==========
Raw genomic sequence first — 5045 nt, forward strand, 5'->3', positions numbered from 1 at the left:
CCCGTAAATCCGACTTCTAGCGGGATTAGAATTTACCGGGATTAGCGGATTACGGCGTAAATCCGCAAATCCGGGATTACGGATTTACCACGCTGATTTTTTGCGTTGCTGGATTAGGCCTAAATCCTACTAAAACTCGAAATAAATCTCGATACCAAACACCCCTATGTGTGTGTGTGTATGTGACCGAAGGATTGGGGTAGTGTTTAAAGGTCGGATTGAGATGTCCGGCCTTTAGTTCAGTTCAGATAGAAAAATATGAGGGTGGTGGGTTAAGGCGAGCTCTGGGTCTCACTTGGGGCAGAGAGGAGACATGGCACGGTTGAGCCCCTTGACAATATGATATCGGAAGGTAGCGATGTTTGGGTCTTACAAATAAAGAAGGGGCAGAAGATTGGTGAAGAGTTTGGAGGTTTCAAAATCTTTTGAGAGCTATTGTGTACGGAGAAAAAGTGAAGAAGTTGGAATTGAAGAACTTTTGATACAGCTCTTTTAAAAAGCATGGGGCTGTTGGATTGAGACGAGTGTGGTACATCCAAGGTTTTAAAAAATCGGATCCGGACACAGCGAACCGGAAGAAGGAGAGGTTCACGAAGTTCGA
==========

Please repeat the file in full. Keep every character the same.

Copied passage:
Raw genomic sequence first — 5045 nt, forward strand, 5'->3', positions numbered from 1 at the left:
CCCGTAAATCCGACTTCTAGCGGGATTAGAATTTACCGGGATTAGCGGATTACGGCGTAAATCCGCAAATCCGGGATTACGGATTTACCACGCTGATTTTTTGCGTTGCTGGATTAGGCCTAAATCCTACTAAAACTCGAAATAAATCTCGATACCAAACACCCCTATGTGTGTGTGTGTATGTGACCGAAGGATTGGGGTAGTGTTTAAAGGTCGGATTGAGATGTCCGGCCTTTAGTTCAGTTCAGATAGAAAAATATGAGGGTGGTGGGTTAAGGCGAGCTCTGGGTCTCACTTGGGGCAGAGAGGAGACATGGCACGGTTGAGCCCCTTGACAATATGATATCGGAAGGTAGCGATGTTTGGGTCTTACAAATAAAGAAGGGGCAGAAGATTGGTGAAGAGTTTGGAGGTTTCAAAATCTTTTGAGAGCTATTGTGTACGGAGAAAAAGTGAAGAAGTTGGAATTGAAGAACTTTTGATACAGCTCTTTTAAAAAGCATGGGGCTGTTGGATTGAGACGAGTGTGGTACATCCAAGGTTTTAAAAAATCGGATCCGGACACAGCGAACCGGAAGAAGGAGAGGTTCACGAAGTTCGA